You wouldn't call someone an art critic if you could pass an Archie comic to him signed "Picasso" and he would believe it and judge it as a work of Picasso.
The same holds for the described experiments: changing your opinion on the same wine based on a more expensive label or a taste-less red dye is way more off than "artistic interpretation". It's cluelessness.
(Also, TV image quality is not a "work of art", it's something technical that can be analyzed).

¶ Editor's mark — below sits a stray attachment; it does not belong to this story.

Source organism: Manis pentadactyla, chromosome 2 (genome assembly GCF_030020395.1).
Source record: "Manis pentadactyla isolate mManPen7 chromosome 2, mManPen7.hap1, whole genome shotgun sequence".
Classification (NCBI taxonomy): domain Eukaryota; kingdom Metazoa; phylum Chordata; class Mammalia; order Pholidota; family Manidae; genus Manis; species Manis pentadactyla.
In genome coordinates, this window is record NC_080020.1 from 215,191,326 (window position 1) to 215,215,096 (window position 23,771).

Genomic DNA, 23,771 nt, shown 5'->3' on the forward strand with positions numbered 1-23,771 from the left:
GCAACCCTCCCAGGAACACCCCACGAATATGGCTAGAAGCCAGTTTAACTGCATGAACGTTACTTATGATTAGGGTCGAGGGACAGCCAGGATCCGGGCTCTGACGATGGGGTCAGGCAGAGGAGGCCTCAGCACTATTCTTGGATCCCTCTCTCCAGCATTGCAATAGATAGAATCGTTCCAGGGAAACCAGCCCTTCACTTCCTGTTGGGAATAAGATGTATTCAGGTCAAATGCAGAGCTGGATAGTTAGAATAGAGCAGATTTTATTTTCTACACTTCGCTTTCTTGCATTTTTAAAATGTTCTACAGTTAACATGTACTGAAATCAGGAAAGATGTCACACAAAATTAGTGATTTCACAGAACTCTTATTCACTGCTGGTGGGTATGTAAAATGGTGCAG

what you say is true, but i think your haircut example just glides over the more important question of what we can actually compare objectively and what we can't.
it's true that taste varies and is culture-dependent, some people hate punk rock, others love country music, etc. but i think we tend to over-exaggerate this. after all, nobody drinks vinegar by the glass, eats rocks, or likes earing really strident sound.
there is an objective basis to taste, rooted in evolution: eg sugar is energy, we need that to live, so we like it - a lot.